When I lived in Berlin, the U-Bahn station just down the street from my place was Kottbusser Tor.
When I first arrived, I remember being very intimidated by the idea of waiting for a train there at night. Kotti d’Azur, as it has been affectionately called by some, is a haven for heroin addicts and threatening police officers with terrifying looking dogs.
I was once punched in the back of the head by a guy who ran past me on the escalator from the platform.
And yet, by the time I left, I couldn’t help but love the place. It was no longer scary. In fact, the crack addicts didn’t seem so scary and the police only ever stood around watching everything that was going on.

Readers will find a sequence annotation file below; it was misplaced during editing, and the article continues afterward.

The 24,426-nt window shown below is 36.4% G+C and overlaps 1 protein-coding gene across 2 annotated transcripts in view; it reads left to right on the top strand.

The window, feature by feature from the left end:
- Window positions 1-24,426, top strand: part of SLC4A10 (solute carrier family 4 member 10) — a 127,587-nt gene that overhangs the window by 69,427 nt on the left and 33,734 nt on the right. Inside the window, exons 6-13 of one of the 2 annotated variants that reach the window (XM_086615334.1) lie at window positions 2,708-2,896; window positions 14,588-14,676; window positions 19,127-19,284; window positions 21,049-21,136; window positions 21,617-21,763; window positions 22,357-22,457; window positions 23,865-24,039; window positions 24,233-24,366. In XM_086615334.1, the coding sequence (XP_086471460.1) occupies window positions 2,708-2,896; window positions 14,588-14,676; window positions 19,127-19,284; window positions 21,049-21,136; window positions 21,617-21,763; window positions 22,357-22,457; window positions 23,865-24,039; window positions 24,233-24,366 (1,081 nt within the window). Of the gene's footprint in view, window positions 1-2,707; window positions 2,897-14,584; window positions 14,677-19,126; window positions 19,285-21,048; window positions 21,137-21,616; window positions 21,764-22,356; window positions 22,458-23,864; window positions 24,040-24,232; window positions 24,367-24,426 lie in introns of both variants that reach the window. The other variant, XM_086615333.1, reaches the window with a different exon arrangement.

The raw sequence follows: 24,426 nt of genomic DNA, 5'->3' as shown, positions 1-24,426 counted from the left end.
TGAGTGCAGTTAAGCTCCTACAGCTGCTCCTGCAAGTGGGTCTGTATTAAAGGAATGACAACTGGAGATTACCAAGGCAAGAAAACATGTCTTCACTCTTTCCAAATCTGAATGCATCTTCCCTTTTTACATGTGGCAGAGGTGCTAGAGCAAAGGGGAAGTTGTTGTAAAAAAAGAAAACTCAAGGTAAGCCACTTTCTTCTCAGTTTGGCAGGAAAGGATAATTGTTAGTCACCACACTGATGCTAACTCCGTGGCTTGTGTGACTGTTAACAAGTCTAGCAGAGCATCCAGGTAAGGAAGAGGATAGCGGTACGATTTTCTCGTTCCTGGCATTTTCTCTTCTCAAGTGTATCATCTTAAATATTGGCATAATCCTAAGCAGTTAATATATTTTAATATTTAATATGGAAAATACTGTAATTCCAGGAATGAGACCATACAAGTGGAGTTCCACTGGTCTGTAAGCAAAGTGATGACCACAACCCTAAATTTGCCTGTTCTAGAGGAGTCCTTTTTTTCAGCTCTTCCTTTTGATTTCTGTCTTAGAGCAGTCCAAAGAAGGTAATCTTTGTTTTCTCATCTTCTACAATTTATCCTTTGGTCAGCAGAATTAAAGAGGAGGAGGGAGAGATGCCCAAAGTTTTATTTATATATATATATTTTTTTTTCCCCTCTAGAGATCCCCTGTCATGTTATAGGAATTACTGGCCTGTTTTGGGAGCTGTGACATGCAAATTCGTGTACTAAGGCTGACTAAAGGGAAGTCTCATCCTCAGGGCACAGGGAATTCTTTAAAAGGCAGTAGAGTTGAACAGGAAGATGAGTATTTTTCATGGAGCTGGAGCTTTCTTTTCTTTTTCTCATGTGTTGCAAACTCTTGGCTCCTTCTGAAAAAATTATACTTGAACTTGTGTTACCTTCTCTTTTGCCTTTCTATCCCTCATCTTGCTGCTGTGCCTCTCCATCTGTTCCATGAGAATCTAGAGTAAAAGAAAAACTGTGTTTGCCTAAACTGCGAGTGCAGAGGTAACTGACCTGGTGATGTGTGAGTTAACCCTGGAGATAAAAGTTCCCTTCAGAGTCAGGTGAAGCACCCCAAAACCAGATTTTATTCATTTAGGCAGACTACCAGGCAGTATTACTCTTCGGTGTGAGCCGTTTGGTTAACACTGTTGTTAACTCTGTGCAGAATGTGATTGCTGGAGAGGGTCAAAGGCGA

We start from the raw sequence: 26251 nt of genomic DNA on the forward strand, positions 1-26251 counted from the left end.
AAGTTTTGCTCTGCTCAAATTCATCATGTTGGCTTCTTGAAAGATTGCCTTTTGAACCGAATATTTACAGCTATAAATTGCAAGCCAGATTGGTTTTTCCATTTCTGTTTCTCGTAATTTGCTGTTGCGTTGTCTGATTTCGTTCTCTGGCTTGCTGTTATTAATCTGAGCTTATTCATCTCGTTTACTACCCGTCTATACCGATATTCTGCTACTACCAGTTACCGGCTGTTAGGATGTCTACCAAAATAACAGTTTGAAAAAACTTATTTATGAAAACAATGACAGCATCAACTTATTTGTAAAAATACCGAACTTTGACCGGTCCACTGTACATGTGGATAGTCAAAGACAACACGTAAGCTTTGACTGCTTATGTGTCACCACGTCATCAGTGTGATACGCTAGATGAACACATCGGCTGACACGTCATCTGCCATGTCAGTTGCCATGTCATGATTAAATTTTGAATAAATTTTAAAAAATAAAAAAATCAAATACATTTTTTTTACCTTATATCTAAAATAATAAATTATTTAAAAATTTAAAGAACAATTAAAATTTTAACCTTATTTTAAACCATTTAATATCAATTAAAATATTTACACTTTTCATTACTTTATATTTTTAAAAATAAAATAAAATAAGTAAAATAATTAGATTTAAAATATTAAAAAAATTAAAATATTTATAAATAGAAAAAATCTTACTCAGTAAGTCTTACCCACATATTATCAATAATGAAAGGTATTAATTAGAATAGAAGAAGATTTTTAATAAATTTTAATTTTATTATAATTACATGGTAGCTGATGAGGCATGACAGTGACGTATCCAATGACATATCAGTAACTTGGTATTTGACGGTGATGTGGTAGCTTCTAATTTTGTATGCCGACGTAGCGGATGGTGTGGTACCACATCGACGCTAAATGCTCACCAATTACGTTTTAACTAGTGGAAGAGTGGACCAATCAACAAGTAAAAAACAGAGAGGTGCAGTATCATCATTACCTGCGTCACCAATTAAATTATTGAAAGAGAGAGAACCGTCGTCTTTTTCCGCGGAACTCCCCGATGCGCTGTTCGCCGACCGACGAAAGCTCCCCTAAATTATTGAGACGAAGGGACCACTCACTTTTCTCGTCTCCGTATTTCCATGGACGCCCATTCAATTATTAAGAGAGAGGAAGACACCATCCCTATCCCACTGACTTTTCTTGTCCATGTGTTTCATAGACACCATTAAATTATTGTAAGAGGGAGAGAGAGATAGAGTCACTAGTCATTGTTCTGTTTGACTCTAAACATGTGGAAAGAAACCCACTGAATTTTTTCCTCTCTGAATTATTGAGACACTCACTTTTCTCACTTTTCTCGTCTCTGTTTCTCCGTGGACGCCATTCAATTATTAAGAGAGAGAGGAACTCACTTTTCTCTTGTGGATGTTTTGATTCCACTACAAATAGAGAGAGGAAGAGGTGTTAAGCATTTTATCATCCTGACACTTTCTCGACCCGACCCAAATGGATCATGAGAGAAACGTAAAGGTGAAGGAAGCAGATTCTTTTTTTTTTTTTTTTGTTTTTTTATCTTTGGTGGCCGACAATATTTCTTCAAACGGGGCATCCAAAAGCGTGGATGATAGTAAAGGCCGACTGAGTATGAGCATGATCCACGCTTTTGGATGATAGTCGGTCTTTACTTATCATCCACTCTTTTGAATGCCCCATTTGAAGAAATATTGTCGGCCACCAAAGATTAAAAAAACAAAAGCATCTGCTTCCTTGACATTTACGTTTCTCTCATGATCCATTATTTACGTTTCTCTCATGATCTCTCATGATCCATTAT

Kotti now seems charming to me. A place that has gone unsanitised by time.
And then I was thinking about how I view people.
So frequently, I am annoyed by something that a person has done and I want to try to change the way they behave. I want to sanitise their actions so that I can live more harmoniously.
But harmony requires two different parts coming together to form a pleasing tune.
Charm is the ensemble of all of the things you want to change.
To enjoy charm, we must learn to live with the things that annoy us.
When you can appreciate a person’s charm, you gain so much.